Having served as a consultant on the original Kung Fu Panda, I’ve been able to observe the rise and fall of DreamWorks SKG Animation from both sides. It’s done remarkably well, considering that it started with an ax to grind. Jeffrey Katzenberg (the “K” in SKG), having felt underappreciated during his time at Walt Disney Productions, first used DreamWorks both as an attack vehicle (rushing out Antz hoping to damage A Bug’s Life box office) and a lampoon (Shrek was designed to poke fun at all things Disney).
As the years progressed, not much changed in the company’s motivations. In fact, Kung Fu Panda was the first wholly original film they made that wasn’t created to destabilize a Disney film (that I know of). Then, when How to Train Your Dragon (still one of my favorite cartoon movies) appeared, I thought DreamWorks had finally turned the corner. They could now be their own force for good movies, and leave their anti-mouse pettiness behind.
Then some strange things happened. At the time I wondered why most of How to Train Your Dragon’s major Viking characters spoke in thick Scottish accents, then Pixar’s Brave appeared, having suffered a major upheaval (the original director replaced with a direct-to-video veteran and a late-in-the-film plot twist copied from a minor Disney film [Brother Bear] of a few years prior) … at about the time How to Train Your Dragon premiered.
Worse, however, was that the Panda and Dragon sequels were pale plagiarisms — as if the filmmakers had been instructed to turn striking into stereotypical. To my dismay, the subsequent DreamWorks Animations followed suit, with a vengeance. It truly came to a head with Peabody and Sherman, based on a beloved cartoon in which an educated, erudite, canine continually points out the absurdity of human behavior. The DreamWorks version, however, spade Sherman and neutered Peabody.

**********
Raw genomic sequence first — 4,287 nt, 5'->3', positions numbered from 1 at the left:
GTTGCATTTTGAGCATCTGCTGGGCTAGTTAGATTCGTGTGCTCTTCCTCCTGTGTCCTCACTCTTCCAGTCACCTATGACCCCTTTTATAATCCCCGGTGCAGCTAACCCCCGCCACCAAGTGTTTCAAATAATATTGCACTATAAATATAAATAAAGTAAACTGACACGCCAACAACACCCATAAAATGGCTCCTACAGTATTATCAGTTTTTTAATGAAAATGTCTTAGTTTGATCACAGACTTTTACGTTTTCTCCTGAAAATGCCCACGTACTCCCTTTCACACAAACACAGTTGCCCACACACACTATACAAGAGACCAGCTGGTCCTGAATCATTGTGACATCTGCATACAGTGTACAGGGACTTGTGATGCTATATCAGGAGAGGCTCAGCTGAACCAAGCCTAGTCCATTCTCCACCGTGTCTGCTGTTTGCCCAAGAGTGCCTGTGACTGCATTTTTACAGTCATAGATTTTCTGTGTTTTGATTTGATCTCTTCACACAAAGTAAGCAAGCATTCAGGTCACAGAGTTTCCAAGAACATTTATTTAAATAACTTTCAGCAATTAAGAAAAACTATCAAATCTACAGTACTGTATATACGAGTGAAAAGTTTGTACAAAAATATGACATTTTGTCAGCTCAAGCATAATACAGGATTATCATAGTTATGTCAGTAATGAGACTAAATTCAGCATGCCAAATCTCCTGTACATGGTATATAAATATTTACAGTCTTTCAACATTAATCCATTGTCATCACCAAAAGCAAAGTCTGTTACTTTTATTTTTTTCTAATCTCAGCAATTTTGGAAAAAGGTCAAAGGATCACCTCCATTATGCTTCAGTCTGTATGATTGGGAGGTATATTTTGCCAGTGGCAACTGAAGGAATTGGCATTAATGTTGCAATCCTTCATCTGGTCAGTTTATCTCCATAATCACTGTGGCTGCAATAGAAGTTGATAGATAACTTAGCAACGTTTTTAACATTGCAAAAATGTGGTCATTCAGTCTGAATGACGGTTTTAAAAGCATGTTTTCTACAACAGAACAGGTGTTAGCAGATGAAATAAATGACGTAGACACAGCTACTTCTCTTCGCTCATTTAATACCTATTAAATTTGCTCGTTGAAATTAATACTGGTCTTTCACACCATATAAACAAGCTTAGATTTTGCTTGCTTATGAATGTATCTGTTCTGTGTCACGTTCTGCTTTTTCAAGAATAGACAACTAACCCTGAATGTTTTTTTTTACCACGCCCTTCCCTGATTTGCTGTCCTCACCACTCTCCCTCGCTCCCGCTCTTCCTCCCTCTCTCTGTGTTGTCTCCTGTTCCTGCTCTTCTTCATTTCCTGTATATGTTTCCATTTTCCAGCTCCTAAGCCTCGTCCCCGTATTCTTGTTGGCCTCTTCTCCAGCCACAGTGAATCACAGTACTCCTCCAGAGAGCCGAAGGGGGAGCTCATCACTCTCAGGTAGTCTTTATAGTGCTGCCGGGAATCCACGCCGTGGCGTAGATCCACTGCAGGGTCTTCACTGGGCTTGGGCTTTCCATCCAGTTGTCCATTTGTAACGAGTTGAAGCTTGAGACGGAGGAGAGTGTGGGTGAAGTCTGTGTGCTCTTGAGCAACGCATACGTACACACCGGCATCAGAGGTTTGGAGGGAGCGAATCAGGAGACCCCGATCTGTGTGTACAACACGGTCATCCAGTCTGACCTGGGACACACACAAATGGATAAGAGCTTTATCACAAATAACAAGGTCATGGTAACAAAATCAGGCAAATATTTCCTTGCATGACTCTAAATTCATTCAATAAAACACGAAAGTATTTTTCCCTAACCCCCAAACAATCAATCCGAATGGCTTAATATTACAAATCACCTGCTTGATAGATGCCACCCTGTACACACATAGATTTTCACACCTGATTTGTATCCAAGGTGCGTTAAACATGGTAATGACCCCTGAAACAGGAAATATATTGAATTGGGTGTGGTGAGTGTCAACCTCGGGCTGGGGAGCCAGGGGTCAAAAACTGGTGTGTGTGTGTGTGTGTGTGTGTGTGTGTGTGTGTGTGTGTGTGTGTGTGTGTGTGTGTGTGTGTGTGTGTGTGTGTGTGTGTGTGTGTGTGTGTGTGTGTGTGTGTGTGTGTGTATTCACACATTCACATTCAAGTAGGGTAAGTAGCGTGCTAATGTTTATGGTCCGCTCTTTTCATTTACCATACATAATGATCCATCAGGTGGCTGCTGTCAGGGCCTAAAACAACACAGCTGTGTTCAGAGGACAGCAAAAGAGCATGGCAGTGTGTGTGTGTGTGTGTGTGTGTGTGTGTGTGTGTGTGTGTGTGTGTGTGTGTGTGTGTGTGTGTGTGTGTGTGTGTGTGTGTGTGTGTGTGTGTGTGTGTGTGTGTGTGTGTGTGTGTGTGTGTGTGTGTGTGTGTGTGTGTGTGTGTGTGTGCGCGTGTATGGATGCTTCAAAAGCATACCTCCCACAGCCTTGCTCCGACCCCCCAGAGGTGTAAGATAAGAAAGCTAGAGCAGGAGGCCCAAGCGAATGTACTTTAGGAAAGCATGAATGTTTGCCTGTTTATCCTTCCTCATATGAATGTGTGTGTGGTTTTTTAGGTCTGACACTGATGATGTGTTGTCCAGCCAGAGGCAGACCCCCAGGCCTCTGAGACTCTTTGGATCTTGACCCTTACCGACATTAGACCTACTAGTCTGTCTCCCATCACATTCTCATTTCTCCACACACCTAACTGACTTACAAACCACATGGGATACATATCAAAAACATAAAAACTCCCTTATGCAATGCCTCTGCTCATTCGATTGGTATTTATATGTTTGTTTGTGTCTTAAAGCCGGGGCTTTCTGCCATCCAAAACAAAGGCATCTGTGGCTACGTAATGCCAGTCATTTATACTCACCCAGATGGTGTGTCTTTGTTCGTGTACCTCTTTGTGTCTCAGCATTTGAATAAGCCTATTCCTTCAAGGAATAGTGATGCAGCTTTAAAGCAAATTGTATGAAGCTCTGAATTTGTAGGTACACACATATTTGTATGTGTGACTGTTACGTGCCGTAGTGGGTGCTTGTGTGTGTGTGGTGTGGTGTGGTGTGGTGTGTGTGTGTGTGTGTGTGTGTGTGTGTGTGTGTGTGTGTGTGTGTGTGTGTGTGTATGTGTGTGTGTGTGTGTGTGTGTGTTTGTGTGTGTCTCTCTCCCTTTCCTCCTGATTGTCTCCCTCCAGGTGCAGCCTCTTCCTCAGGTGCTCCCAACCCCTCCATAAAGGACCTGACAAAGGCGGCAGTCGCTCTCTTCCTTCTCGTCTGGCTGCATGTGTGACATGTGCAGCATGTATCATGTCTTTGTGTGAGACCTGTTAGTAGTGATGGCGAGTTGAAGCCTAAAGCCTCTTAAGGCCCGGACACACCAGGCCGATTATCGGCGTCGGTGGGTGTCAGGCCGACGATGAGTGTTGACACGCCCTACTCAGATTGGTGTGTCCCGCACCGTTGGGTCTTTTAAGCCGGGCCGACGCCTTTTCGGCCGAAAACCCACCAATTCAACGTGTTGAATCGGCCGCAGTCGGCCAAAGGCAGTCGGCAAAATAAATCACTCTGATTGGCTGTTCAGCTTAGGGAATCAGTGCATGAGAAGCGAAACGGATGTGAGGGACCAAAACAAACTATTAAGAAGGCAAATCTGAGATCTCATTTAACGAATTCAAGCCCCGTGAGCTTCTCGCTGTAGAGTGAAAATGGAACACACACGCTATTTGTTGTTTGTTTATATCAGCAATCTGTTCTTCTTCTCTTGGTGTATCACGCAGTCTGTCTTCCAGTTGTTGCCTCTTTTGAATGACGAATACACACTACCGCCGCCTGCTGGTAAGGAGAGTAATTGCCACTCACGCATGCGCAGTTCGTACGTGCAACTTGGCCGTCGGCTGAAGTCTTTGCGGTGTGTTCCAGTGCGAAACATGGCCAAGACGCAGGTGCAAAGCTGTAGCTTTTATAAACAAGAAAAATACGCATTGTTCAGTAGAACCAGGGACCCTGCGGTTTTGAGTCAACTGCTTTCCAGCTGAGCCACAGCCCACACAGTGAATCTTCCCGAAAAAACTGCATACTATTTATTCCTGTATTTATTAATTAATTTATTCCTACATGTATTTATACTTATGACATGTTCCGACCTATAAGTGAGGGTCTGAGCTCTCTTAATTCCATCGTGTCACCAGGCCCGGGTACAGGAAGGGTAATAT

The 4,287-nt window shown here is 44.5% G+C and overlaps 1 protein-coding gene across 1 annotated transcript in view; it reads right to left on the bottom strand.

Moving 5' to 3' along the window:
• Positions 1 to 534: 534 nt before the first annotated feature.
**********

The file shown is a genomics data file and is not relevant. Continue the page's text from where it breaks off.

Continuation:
The box office followed suit, as the uninspired animations continued, until DreamWorks was recently sold to NBCUniversal, with Katzenberg ceding control of the Animation department. Which finally brings us to Trolls, the final official release of the original DreamWorks Animation company. Is this the happy ending? Is this the triumphant return to form? After all, it showcases quirky toys created by a Danish designer in the 1930s and features the talents of Justin Timberlake and Anna Kendrick, among many others.
In a word: no. In another word: sad. In a third word: disappointing. Without a Disney/Pixar film to play off of, the brightly colored, nicely designed fairy tale about ogres who find a drug-high-like happiness by ingesting the singing, dancing title characters plays out flat, unfocused, unimaginative, illogical, and dull – with every intriguing or good idea suggested by the story left unexplored. Even one of the main selling points, the music, is handled in a predictable, uninspiring, even generic way.
DreamWorks Animation is dead. Long live a new, improved, return to Kung Fu Panda 3-form, DreamWorks.